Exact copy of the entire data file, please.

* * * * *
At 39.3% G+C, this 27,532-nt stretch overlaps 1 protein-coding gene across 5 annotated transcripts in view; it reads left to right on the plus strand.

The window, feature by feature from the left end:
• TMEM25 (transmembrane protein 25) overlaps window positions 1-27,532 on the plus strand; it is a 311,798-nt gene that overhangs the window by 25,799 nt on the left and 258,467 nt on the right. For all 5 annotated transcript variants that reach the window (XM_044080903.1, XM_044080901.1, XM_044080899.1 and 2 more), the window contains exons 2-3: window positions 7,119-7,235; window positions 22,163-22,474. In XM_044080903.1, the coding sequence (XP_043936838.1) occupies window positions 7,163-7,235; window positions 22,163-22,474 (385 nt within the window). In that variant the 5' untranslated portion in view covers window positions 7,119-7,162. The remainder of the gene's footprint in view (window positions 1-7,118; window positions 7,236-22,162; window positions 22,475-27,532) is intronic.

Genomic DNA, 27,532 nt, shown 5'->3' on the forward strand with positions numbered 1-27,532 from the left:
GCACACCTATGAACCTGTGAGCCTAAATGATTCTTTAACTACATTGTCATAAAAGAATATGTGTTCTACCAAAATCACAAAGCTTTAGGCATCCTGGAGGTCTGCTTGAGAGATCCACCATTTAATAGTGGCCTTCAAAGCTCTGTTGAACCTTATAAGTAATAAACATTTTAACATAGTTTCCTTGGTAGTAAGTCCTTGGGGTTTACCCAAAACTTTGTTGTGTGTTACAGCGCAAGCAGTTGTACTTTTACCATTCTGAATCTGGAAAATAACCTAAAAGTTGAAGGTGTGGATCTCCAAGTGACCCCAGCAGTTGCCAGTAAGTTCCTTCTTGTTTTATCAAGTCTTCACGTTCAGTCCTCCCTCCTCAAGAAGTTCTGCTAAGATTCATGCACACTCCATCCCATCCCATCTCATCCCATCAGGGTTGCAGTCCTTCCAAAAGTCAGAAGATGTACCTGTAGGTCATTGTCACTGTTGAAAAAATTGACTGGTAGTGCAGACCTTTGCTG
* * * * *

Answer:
At 39.3% G+C, this 27,532-nt stretch overlaps 1 protein-coding gene across 5 annotated transcripts in view; it reads left to right on the plus strand.

The window, feature by feature from the left end:
• TMEM25 (transmembrane protein 25) overlaps window positions 1-27,532 on the plus strand; it is a 311,798-nt gene that overhangs the window by 25,799 nt on the left and 258,467 nt on the right. For all 5 annotated transcript variants that reach the window (XM_044080903.1, XM_044080901.1, XM_044080899.1 and 2 more), the window contains exons 2-3: window positions 7,119-7,235; window positions 22,163-22,474. In XM_044080903.1, the coding sequence (XP_043936838.1) occupies window positions 7,163-7,235; window positions 22,163-22,474 (385 nt within the window). In that variant the 5' untranslated portion in view covers window positions 7,119-7,162. The remainder of the gene's footprint in view (window positions 1-7,118; window positions 7,236-22,162; window positions 22,475-27,532) is intronic.

Genomic DNA, 27,532 nt, shown 5'->3' on the forward strand with positions numbered 1-27,532 from the left:
GCACACCTATGAACCTGTGAGCCTAAATGATTCTTTAACTACATTGTCATAAAAGAATATGTGTTCTACCAAAATCACAAAGCTTTAGGCATCCTGGAGGTCTGCTTGAGAGATCCACCATTTAATAGTGGCCTTCAAAGCTCTGTTGAACCTTATAAGTAATAAACATTTTAACATAGTTTCCTTGGTAGTAAGTCCTTGGGGTTTACCCAAAACTTTGTTGTGTGTTACAGCGCAAGCAGTTGTACTTTTACCATTCTGAATCTGGAAAATAACCTAAAAGTTGAAGGTGTGGATCTCCAAGTGACCCCAGCAGTTGCCAGTAAGTTCCTTCTTGTTTTATCAAGTCTTCACGTTCAGTCCTCCCTCCTCAAGAAGTTCTGCTAAGATTCATGCACACTCCATCCCATCCCATCTCATCCCATCAGGGTTGCAGTCCTTCCAAAAGTCAGAAGATGTACCTGTAGGTCATTGTCACTGTTGAAAAAATTGACTGGTAGTGCAGACCTTTGCTG